Ariel Castro Found Mentally Competant to Stand Trial
Ariel Castro deemed mentally fit to stand trial, denied access to 6-year-old daughter
Ariel Castro, the man accused of kidnapping three teens and holding them captive in his home for about a decade, attends a competency hearing in Cuyahoga County, Ohio, and asks Judge Michael Russo visitation permission to see his 6-year-old daughter with alleged victim Amanda Berry
The Cleveland man who allegedly kidnapped and held captive three women in his basement for more than a decade has been deemed mentally fit to stand trial.
A judge said during a hearing Wednesday morning that an examination found that 52-year-old Ariel Castro is mentally able to understand the charges and assist attorneys in his defense.
Castro has pleaded not guilty to a 329 count indictment that includes multiple kidnapping and rape charges. He's being held on an $8 million bond.
Authorities accuse him of kidnapping the women between 2002 and 2004 when they were 14, 16 and 20 years old. A trial is tentatively scheduled for Aug. 5.
Aaron Josefczyk / Reuters file
Ariel Castro sits with his head down between his attorneys Jaye Schlachet (R) and Craig Weintraub (L) during his pre-trial hearing on charges including rape, kidnapping and murder in Cleveland, Ohio in this file photo taken June 19, 2013. Castro, a former Cleveland school-bus driver accused of imprisoning three women in his home for a decade, was ordered in a hearing Wednesday to under go a competency evaluation this week. REUTERS/Aaron Josefczyk/Files (UNITED STATES - Tags: CRIME LAW)
His head hung low, Castro murmured answers to the Cuyahoga County Judge Michael Russo's questions with simple phrases, never saying more than a few words.
"Yes," he said he did understand why he went to get a mental evaluation last week, which he said lasted two hours.
The most Castro spoke was when he asked the judge to allow him to see the 6-year-old girl he fathered with one of his alleged victims while she was held captive at his home. Castro asked about visitation rights twice to prosecution objections that the request went against an order of no contact.
Russo said he would not allow Castro visitation rights during the trial process.
"I just think that would be inappropriate," he said.
The judge restricted Castro's contact beyond his attorneys to monitored phone calls and letters with his mother and sister.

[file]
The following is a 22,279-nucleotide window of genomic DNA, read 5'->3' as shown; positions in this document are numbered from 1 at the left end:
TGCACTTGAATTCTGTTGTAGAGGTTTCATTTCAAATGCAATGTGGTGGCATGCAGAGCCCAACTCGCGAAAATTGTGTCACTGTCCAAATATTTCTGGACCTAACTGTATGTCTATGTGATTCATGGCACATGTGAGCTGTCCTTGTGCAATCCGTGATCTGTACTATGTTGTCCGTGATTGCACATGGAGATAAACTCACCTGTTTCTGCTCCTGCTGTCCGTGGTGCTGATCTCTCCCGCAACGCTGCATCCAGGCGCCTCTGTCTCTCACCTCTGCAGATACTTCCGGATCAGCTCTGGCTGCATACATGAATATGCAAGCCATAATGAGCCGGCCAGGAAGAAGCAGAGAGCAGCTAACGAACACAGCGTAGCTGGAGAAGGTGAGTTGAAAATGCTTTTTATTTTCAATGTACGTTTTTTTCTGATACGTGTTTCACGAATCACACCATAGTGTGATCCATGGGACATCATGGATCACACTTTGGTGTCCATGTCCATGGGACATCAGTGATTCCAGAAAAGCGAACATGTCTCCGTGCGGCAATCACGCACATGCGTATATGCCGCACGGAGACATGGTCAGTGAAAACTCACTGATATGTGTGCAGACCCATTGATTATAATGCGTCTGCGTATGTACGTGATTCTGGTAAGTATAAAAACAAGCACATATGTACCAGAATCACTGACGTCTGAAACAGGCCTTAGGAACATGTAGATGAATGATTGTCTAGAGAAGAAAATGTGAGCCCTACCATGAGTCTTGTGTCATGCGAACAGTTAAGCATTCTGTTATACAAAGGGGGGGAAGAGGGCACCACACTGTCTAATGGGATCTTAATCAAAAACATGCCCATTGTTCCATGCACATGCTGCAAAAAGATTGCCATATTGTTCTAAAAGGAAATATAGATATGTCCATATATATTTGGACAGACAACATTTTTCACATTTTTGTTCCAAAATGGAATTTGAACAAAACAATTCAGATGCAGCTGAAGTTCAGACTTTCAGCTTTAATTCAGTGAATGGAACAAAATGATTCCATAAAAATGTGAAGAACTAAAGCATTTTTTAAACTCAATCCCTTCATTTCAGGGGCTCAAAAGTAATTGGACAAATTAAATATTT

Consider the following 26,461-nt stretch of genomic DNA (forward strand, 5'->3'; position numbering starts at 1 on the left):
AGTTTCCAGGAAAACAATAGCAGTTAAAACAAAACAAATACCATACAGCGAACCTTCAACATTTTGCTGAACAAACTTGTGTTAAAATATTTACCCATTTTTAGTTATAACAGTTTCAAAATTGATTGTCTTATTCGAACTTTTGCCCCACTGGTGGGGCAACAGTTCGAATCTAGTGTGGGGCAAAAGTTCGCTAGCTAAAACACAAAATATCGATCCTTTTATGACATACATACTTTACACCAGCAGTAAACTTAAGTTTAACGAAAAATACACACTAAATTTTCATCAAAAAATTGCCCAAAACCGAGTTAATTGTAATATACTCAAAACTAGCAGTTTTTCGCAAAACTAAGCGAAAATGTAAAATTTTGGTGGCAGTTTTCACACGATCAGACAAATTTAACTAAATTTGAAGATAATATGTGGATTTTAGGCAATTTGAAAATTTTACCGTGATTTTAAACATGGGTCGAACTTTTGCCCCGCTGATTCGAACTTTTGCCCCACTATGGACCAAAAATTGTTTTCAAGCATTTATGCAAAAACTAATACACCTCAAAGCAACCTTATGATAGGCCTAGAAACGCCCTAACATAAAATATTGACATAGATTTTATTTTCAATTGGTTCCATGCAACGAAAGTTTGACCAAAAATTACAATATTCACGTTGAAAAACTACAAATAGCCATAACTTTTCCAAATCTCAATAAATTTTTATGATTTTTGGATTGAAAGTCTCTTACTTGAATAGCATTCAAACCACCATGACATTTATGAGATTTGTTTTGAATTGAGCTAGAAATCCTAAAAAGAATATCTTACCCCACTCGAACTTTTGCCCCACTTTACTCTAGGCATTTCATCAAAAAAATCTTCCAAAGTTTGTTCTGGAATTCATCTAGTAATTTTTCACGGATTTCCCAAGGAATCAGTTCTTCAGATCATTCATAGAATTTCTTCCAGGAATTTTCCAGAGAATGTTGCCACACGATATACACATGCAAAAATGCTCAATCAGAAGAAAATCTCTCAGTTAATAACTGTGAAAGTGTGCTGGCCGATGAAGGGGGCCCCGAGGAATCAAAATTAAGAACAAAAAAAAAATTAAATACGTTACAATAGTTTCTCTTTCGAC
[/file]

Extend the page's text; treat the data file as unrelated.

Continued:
Prosecutor Timothy McGinty said the indictment against Castro only covers August 2002 to February 2007, and said Wednesday he will introduce a new indictment with more charges at the next pre-trial, set for July 24.
In a brief hearing on June 12, Castro entered a not guilty plea to the crimes.
FBI via Reuters | WKYC
Amanda Marie Berry, Georgina Lynn Dejesus and Michelle Knight are pictured in this combination photograph in undated handout photos. Berry, missing since April 2003, when she was 16, and Dejesus, missing since April 2004, when she was 14, have been reported found in Cleveland, Ohio May 6, 2013, not far from where they were abducted. Michelle Knight, was found at the same house.
None of the three young women were older than 20 when they went missing between 2002 and 2004. Michelle Knight was the first of Castro's alleged victims and disappeared on Aug. 22, 2002 at the age of 20. Just shy of a year later, 16-year-old Amanda Berry went missing on April 21, 2003. Georgina "Gina" DeJesus, 14 years old at the time, disappeared on April 2, 2004.
Police were within earshot of the women more than a thousand times, as they visited Seymour Ave. frequently for emergency calls. The women and Berry's 6-year-old daughter escaped through the house's storm door May 6, 2013.
Among the rape and kidnapping charges, Castro faces a charge of aggravated murder, as Knight told investigators Castro allegedly impregnated and then forced her to have a miscarriage during the time she was captive in his home.